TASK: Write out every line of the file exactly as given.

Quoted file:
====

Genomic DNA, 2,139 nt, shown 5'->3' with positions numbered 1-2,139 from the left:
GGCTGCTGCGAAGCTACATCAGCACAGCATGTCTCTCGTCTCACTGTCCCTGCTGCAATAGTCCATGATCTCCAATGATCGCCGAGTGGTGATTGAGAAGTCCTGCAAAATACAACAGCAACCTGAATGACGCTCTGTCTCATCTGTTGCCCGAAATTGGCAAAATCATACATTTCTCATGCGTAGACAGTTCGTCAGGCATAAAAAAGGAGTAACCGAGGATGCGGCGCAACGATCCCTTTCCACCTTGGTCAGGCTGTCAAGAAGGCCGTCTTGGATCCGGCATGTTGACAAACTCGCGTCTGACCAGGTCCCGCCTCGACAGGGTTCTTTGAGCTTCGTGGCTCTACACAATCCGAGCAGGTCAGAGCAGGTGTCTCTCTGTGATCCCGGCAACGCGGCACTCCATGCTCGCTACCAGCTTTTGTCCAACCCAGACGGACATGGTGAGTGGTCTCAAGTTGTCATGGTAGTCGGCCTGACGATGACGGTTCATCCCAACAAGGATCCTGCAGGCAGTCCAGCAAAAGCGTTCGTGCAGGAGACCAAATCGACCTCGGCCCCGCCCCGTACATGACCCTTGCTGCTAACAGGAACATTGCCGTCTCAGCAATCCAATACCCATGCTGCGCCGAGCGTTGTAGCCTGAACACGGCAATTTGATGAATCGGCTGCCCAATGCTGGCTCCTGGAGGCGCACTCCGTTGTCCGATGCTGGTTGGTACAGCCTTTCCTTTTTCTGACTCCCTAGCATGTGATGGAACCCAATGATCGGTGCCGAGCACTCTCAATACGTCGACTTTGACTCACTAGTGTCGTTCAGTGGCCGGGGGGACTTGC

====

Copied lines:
Genomic DNA, 2,139 nt, shown 5'->3' with positions numbered 1-2,139 from the left:
GGCTGCTGCGAAGCTACATCAGCACAGCATGTCTCTCGTCTCACTGTCCCTGCTGCAATAGTCCATGATCTCCAATGATCGCCGAGTGGTGATTGAGAAGTCCTGCAAAATACAACAGCAACCTGAATGACGCTCTGTCTCATCTGTTGCCCGAAATTGGCAAAATCATACATTTCTCATGCGTAGACAGTTCGTCAGGCATAAAAAAGGAGTAACCGAGGATGCGGCGCAACGATCCCTTTCCACCTTGGTCAGGCTGTCAAGAAGGCCGTCTTGGATCCGGCATGTTGACAAACTCGCGTCTGACCAGGTCCCGCCTCGACAGGGTTCTTTGAGCTTCGTGGCTCTACACAATCCGAGCAGGTCAGAGCAGGTGTCTCTCTGTGATCCCGGCAACGCGGCACTCCATGCTCGCTACCAGCTTTTGTCCAACCCAGACGGACATGGTGAGTGGTCTCAAGTTGTCATGGTAGTCGGCCTGACGATGACGGTTCATCCCAACAAGGATCCTGCAGGCAGTCCAGCAAAAGCGTTCGTGCAGGAGACCAAATCGACCTCGGCCCCGCCCCGTACATGACCCTTGCTGCTAACAGGAACATTGCCGTCTCAGCAATCCAATACCCATGCTGCGCCGAGCGTTGTAGCCTGAACACGGCAATTTGATGAATCGGCTGCCCAATGCTGGCTCCTGGAGGCGCACTCCGTTGTCCGATGCTGGTTGGTACAGCCTTTCCTTTTTCTGACTCCCTAGCATGTGATGGAACCCAATGATCGGTGCCGAGCACTCTCAATACGTCGACTTTGACTCACTAGTGTCGTTCAGTGGCCGGGGGGACTTGC